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"EDUCATION FOR SERVICE" IS THE WAY OF LIFE 
At Crozer, a Forward-Looking Theological Seminary 

Old Main, Crozer Theological Seminary; Photo from The Delaware County Adovcate, October, 1940


The principal building of what we now know as Crozer Theological Seminary was in the year 1858 the home of a coeducational normal and high school. The original "Old Main," the nucleus around which Crozer's entire history developed belonged to John Price Crozer. In 1859, the school's name was changed to the Upland Normal Institute, and it continued as such until the outbreak of the Civil War. The enlistment of students disrupted classes and the empty building was converted into a Union hospital. But after the Gettysburg battle, wounded Confederate prisoners were interned there. The Pennsylvania Military Academy - parent of Pennsylvania Military College - rented the school property in 1866 when its building had burned down. So it really was not until John P. Crozer's death in 1866 that the founding and unbroken history of Crozer began.

The heirs of Mr. Crozer, meeting to discuss the disposal of property and other matters pertinent to settling the estate, agreed to donate the site and building, then idle, for the purposes of theological education. A son-in-law, Dr. Griffith, suggested that the theological department at the University of Lewisburg (forerunner of Bucknell University) be moved to Chester. Accordingly an agreement was reached with the Lewisburg authorities, giving their graduates status as Crozer alumni and accepting their undergraduates to proper class standing. On Friday, October 2, 1868, the doors of Crozer Theological Seminary were swung open "to education for service." Transferred Lewisburgers numbered sixteen juniors and four middle class men. Obviously there could be no senior class at first, and the year 1869 passed without graduation exercises.

Although founded by Baptists, and having had many Baptist trustees. Crozer nevertheless sought from its inception to render service to all denominations. However, it did, and still does, stress strongly the Baptist principle of religious liberty and the individual's right to his own personal convictions. Think for oneself; follow wherever truth leads, and seek the eternal and living realities back of Christian theology. These were and are the intellectual and spiritual precepts guiding the students at Crozer.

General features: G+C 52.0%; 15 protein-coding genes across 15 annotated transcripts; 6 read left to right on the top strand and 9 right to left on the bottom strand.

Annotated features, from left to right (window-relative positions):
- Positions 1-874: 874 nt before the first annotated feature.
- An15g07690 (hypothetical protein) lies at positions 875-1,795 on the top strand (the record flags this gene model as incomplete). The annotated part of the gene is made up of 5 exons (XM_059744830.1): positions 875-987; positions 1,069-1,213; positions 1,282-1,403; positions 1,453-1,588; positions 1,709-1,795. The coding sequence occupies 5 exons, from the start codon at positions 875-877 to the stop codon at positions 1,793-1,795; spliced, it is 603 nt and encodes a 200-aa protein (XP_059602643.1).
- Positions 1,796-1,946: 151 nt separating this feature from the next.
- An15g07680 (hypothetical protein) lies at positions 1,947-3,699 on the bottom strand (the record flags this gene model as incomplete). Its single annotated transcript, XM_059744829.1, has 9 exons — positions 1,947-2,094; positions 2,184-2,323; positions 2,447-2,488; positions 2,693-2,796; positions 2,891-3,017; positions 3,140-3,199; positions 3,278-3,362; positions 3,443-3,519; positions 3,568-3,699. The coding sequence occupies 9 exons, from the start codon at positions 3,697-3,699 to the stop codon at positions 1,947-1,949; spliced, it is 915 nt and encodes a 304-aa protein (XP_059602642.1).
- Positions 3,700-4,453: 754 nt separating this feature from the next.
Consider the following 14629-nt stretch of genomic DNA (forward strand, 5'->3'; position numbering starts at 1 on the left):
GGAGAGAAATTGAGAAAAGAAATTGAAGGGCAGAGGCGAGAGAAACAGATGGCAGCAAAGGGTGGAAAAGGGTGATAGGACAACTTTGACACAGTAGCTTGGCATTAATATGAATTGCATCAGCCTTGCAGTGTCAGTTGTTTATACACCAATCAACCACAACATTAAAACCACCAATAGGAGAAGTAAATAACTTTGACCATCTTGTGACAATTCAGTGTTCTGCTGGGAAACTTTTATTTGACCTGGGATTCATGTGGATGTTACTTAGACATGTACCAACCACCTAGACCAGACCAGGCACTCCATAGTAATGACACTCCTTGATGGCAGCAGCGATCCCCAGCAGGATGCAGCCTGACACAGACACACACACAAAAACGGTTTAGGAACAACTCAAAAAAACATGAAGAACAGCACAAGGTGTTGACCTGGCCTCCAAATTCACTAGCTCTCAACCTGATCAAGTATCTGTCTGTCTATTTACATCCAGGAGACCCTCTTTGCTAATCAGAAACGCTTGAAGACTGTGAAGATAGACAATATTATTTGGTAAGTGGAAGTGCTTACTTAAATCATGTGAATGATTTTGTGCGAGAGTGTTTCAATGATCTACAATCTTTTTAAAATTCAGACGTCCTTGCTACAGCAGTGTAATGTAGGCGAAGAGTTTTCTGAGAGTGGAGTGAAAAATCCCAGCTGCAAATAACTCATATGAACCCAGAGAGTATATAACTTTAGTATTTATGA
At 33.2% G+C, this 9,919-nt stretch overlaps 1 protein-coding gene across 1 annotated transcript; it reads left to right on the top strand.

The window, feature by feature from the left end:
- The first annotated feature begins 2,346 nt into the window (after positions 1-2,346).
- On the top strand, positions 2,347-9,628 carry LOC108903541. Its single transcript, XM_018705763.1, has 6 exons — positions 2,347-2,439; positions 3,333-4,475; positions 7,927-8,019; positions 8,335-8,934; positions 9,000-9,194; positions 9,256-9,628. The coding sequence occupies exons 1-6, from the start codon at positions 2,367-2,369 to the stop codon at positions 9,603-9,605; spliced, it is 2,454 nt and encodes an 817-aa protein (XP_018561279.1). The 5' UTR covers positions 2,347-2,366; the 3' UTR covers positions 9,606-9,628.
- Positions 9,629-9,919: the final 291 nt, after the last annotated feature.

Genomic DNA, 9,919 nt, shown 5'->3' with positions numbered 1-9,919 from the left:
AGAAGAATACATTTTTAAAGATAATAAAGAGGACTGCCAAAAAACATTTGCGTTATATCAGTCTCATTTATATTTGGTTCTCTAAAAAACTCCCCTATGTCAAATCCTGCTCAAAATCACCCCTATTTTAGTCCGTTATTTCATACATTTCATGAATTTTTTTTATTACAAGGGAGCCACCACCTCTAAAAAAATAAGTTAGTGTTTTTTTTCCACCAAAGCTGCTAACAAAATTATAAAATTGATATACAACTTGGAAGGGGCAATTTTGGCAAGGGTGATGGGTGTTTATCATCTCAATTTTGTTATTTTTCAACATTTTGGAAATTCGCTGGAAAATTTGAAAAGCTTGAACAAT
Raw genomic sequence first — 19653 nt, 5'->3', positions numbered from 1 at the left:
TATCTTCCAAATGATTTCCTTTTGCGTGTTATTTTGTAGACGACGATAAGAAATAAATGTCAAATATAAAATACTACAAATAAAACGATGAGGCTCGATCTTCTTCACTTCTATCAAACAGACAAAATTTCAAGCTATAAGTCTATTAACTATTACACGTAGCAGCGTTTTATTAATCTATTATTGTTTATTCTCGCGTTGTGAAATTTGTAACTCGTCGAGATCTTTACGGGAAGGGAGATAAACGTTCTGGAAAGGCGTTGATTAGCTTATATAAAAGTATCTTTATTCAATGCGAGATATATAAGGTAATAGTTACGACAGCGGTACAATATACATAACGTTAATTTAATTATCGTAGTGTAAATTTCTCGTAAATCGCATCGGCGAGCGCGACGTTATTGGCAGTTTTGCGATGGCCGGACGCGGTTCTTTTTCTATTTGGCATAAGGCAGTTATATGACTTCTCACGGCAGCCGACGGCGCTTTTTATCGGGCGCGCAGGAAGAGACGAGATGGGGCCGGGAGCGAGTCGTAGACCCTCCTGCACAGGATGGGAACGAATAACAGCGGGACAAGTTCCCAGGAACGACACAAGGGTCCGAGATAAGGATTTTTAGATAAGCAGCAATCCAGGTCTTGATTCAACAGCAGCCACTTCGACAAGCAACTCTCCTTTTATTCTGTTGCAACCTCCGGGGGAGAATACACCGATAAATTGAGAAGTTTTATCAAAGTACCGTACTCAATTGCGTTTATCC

Crozer men and women, students and teachers, discover that reality in religion leads into service; a practical service - be it church activity, religious education, or social and community work - in aiding and assisting one's fellow men. This then is the basic purpose guiding those at Crozer, and to which Crozer is dedicated.


   Crozer Entrance; Photo from The Delaware County Adovcate, October, 1940


(Above Left) CONSTANT BUT TACIT reminder of the days when Crozer was a Confederate prison, are the door panels of the main building with their signs of having had peep holes cut into them. By glancing through the small windows in the doors the Union guards could tell whether or not the "Johnny Rebs" were acting like well-behaved captives. When the Nation was restored to peace and the building once again echoed with student laughter instead of military commands, the doors were repaired. But the edges of the removed portions (outlined in chalk) are still visible through the paint.

Grouped around the Administration building, set in the center of the campus, are the Library, Commencement Hall and residences for both faculty and student families. Formerly used only on Graduation Day, the Commencement Hall was converted into a gymnasium when the old one burned, and outfitted with heat, lights and inside screens and became an active athletic center for basketball and physical education. Crozer's growth into a forty-one acre campus with fifteen separate buildings, an apartment building, and an off-campus row of eight houses has been a gradual process. Much of the expansion was brought about by the generosity and interest of the Crozers who made sure the Seminary's material needs were well taken care of.

(Above Right) CROZER'S ENTRANCE seems friendly and hospitable as does the faculty house just within the Gates. Family life is well-established as many students set up housekeeping on the grounds. In Upland a row of eight houses is available for student families, while in "Sunnyside," at the west end of the Campus, are apartments for seven couples. 


Pearl Hall; Photo from The Delaware County Adovcate, October, 1940

(Above) PEARL HALL, the ivy covered memorial Library, was the gift of William Bucknell who dedicated it to his wife, Margaret Crozer. In addition, Mr. Bucknell also gave a $10,000 endowment called the Margaret Crozer Fund and $25,000 for book purchases. Called "Pearl" because "Margaret" means just that, the Hall houses 60,000 books, pamphlets, magazines, periodicals and the valuable American Biblical Historical Society collection. Back in the early days it was a real student who could read for hours in the Library. Lack of heat sent most students scurrying out as soon as they got their desired books. The Librarian on duty managed to brave the atmosphere by taking the chill off his room with a small stove. Now it is no longer a test of physical endurance to linger in the Library.